Final 409A Regs Include Important Modifications, Clarifications

April 12, 2007 ( - As many in the benefits community continue slogging through the 398-page release of the final 409A regulations, one analysis suggested it did not depart from the basic design and approach regulators took in the regulations' preliminary form.

However,  the analysis by The Benefits Group of the  Washington, D.C. law firm Davis and Harman, LLP for the American Benefits Council (ABC), also pointed out that the final regulations contain numerous modifications, clarifications and more detailed rules.

In terms of the basic approach used in the preliminary versus final regulations, the law firm pointed out that all non-qualified deferred compensation (NQDC) plans, including elective plans, nonelective plans, and defined benefit SERPs, must meet the timing of deferral rules and must include a specified payment date that meets the 409A standards.

The  Davis and Harman analysis also specified a number of items in the final regulations it said “are likely to have broad application to employers and service-providers.”     Regulators issued the final regulations on Tuesday (See IRS Issues Final Regulations for NQDC Plans).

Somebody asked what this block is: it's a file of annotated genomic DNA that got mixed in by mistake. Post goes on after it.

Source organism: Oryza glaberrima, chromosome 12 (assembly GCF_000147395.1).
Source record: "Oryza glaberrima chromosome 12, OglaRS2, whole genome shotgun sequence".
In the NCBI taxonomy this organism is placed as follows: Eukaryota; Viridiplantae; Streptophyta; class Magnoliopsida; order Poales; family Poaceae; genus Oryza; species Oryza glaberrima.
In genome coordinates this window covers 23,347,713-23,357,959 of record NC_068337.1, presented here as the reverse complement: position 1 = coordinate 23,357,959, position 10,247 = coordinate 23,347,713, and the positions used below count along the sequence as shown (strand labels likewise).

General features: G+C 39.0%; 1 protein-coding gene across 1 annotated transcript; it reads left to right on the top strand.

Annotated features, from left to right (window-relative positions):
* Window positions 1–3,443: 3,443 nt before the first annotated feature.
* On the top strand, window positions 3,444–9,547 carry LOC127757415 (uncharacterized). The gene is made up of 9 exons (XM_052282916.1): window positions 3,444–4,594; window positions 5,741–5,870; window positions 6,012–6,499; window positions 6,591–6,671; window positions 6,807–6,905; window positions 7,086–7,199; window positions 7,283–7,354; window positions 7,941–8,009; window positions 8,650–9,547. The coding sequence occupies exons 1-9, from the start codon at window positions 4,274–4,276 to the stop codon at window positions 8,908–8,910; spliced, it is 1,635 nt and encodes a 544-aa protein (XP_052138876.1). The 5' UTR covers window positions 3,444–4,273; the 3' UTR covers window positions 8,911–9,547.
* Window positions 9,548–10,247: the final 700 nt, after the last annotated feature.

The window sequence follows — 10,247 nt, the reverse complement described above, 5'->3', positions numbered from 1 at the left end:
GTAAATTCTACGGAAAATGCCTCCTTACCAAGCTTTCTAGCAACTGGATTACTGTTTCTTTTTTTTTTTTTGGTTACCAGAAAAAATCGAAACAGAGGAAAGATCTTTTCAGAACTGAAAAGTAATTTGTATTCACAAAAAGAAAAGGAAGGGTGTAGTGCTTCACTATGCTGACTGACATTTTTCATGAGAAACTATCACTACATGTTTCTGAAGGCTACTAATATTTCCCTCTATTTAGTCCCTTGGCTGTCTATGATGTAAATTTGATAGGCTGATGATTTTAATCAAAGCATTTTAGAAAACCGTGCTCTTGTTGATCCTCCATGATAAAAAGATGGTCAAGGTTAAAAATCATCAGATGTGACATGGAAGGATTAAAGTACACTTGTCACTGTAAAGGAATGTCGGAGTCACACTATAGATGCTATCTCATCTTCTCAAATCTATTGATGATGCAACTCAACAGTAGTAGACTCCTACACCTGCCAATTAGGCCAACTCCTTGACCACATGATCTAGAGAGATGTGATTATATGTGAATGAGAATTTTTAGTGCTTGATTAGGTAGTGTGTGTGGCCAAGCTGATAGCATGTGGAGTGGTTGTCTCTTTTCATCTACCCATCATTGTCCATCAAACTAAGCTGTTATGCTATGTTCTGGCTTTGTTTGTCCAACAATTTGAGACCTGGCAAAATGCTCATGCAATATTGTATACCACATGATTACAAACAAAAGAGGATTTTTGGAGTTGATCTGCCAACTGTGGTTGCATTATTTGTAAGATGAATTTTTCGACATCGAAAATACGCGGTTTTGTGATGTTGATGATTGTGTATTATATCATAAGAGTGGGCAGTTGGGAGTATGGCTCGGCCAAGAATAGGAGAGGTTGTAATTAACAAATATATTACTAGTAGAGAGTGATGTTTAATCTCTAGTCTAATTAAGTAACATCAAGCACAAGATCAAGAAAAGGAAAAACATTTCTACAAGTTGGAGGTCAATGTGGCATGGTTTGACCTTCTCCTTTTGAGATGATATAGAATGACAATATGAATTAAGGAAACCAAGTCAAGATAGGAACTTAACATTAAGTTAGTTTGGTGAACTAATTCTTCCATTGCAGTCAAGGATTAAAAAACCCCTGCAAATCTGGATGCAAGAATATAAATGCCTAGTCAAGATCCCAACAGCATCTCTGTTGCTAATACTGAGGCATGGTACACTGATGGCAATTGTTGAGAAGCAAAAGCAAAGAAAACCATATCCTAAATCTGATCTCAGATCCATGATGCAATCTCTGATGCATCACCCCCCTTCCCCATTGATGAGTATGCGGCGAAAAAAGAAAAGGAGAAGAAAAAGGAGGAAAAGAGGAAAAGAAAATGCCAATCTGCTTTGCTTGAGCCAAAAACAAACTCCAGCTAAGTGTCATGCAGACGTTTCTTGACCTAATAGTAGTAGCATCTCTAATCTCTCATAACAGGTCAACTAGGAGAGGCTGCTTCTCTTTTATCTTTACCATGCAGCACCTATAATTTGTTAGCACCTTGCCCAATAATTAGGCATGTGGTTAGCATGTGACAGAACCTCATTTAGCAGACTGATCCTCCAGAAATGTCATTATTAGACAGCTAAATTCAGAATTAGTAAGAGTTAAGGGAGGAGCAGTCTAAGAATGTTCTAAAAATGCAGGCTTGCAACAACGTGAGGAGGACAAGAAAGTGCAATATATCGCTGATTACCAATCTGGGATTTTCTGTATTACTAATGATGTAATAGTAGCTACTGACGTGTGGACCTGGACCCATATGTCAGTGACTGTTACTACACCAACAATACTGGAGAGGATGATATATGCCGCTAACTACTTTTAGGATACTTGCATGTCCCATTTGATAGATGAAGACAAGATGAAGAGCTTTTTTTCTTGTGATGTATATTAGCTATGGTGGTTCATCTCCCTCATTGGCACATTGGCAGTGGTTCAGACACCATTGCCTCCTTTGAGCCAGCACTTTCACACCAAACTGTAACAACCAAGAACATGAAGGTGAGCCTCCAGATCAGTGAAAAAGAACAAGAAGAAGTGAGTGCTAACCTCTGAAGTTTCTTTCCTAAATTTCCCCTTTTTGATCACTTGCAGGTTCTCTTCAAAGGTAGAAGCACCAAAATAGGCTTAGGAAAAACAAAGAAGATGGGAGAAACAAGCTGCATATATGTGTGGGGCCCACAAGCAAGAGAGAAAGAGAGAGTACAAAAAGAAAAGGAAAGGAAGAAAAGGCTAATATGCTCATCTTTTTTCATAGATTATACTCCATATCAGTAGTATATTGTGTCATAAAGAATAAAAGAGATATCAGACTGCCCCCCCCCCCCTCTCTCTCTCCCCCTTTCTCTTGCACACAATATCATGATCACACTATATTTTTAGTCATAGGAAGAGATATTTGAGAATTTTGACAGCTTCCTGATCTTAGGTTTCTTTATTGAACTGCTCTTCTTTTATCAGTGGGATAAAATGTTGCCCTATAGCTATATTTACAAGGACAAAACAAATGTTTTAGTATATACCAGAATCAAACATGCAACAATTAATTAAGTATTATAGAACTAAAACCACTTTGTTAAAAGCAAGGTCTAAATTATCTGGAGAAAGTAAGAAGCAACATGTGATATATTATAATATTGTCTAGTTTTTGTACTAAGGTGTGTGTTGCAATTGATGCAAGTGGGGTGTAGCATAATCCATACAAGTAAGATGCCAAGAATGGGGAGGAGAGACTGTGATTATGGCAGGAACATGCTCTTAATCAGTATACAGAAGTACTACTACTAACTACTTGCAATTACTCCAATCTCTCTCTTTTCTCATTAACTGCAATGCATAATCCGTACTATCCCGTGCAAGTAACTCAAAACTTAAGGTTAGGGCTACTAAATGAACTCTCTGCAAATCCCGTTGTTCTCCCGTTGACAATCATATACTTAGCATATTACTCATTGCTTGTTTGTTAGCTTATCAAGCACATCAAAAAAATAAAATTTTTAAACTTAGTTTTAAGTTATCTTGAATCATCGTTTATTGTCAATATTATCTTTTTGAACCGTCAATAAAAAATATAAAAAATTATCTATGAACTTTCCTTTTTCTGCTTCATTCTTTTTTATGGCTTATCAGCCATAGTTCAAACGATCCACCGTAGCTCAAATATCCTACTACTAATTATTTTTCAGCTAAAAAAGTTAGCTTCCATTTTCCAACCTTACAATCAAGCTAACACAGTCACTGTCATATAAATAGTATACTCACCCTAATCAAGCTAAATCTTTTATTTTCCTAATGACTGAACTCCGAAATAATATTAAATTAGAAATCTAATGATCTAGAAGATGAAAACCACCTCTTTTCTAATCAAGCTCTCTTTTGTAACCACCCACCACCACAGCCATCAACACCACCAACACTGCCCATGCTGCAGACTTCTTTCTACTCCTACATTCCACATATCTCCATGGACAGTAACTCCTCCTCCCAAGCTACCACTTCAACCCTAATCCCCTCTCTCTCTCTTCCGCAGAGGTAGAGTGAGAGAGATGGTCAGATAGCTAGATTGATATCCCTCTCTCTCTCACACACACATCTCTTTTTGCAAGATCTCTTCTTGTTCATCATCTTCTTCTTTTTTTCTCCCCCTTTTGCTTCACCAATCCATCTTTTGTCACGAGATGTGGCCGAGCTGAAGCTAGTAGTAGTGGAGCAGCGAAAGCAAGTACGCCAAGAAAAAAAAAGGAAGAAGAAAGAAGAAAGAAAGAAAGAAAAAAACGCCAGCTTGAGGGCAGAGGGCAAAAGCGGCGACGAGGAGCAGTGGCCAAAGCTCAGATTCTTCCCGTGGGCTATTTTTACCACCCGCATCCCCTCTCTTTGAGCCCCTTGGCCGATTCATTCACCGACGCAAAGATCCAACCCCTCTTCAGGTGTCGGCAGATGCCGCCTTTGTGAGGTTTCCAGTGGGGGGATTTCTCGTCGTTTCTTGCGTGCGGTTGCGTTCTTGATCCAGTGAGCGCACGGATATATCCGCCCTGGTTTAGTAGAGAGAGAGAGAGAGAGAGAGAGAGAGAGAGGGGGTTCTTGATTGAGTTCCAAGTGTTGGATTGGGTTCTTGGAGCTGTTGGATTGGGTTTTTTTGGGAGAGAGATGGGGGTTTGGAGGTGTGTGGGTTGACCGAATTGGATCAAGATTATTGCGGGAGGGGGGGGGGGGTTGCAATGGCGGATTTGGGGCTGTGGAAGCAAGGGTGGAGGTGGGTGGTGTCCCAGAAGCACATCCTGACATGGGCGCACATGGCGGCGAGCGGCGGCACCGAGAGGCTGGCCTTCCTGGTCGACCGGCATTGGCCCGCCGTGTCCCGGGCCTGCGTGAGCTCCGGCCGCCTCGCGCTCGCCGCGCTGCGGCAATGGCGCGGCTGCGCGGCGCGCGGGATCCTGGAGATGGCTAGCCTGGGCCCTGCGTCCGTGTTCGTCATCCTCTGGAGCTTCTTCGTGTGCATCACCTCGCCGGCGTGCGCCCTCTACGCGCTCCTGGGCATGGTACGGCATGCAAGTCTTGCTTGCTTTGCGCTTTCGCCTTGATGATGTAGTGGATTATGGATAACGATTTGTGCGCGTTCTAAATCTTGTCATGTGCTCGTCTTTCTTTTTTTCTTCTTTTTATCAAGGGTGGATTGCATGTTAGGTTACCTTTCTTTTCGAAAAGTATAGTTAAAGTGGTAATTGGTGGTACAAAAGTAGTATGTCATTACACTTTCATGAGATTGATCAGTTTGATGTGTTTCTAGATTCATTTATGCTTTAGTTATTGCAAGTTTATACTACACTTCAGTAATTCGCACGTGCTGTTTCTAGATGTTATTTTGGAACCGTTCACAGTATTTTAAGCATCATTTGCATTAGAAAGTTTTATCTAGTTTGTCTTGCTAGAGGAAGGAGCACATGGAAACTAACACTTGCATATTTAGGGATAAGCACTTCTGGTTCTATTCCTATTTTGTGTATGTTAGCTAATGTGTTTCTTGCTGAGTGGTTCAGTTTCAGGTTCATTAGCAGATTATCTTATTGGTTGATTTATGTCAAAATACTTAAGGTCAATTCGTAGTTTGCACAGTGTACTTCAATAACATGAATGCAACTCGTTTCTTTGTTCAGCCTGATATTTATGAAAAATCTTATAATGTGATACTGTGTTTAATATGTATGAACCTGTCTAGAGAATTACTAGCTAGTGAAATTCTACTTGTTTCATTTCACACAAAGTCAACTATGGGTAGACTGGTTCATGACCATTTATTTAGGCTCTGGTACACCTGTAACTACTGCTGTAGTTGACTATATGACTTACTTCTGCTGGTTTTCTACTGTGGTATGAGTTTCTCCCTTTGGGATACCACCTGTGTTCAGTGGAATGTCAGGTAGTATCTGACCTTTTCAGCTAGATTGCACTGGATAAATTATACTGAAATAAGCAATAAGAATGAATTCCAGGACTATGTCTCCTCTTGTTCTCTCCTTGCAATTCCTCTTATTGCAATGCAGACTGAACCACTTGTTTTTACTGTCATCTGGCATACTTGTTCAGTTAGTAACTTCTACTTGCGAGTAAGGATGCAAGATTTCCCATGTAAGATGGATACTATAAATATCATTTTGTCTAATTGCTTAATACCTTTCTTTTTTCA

According to the Davis and Harman analysis, the final regulations:

  • continue the requirement that the exercise price of an option or stock appreciation right (SAR) that is not subject to 409A be no less than the fair market value on the date of the grant. The final regulations reject the adoption of the "incentive stock option (ISO)" rule, which would provide for any "good faith" valuation method.
  • continue to treat deferred dividend payments as separate arrangements from the underlying option or SAR, which must either separately meet the 409A rules or satisfy one of the 409A exceptions.
  • adopt many of the comments requesting that an extension of the exercise period not be treated as a modification of the option or SAR. The final regulations provide this relief as long as the extension does not exceed the end of the original option period (not to exceed 10 years).
  • retain the helpful s hort-term deferral (e.g., "vest and pay") rule exception but make clear that it only applies where, by the terms and the operation of the arrangement, payments are always due in the calendar year or no later that 2-1/2 months following the vesting event. The exception does not apply to "coincidental" payments upon vesting.
  • include a number of changes that are relevant both to the "separation pay" exceptions from 409A and the application of the short-term deferral exception to amounts paid upon a separation. The final regulations clarify that the exception from 409A for certain separation pay upon on an involuntary termination (or a window program) applies to the extent that amounts do not exceed two times pay (up to twice the 401(a)(17) limit).